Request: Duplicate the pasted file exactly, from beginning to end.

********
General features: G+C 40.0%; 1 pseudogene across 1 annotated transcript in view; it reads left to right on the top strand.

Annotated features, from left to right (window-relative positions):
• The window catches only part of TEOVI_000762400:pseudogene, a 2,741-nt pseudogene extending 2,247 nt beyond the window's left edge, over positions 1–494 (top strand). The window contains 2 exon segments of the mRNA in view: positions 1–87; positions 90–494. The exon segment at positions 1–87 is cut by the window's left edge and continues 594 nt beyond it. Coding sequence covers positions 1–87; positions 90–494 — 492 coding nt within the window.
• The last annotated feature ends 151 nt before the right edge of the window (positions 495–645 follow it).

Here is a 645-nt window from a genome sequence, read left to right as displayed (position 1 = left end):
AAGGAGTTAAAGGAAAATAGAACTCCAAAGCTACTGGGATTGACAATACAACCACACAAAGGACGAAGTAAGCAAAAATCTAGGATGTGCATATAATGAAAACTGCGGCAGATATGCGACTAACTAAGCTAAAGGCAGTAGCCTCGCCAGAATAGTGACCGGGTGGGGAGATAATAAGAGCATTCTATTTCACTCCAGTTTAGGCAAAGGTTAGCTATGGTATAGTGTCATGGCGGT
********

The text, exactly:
General features: G+C 40.0%; 1 pseudogene across 1 annotated transcript in view; it reads left to right on the top strand.

Annotated features, from left to right (window-relative positions):
• The window catches only part of TEOVI_000762400:pseudogene, a 2,741-nt pseudogene extending 2,247 nt beyond the window's left edge, over positions 1–494 (top strand). The window contains 2 exon segments of the mRNA in view: positions 1–87; positions 90–494. The exon segment at positions 1–87 is cut by the window's left edge and continues 594 nt beyond it. Coding sequence covers positions 1–87; positions 90–494 — 492 coding nt within the window.
• The last annotated feature ends 151 nt before the right edge of the window (positions 495–645 follow it).

Here is a 645-nt window from a genome sequence, read left to right as displayed (position 1 = left end):
AAGGAGTTAAAGGAAAATAGAACTCCAAAGCTACTGGGATTGACAATACAACCACACAAAGGACGAAGTAAGCAAAAATCTAGGATGTGCATATAATGAAAACTGCGGCAGATATGCGACTAACTAAGCTAAAGGCAGTAGCCTCGCCAGAATAGTGACCGGGTGGGGAGATAATAAGAGCATTCTATTTCACTCCAGTTTAGGCAAAGGTTAGCTATGGTATAGTGTCATGGCGGT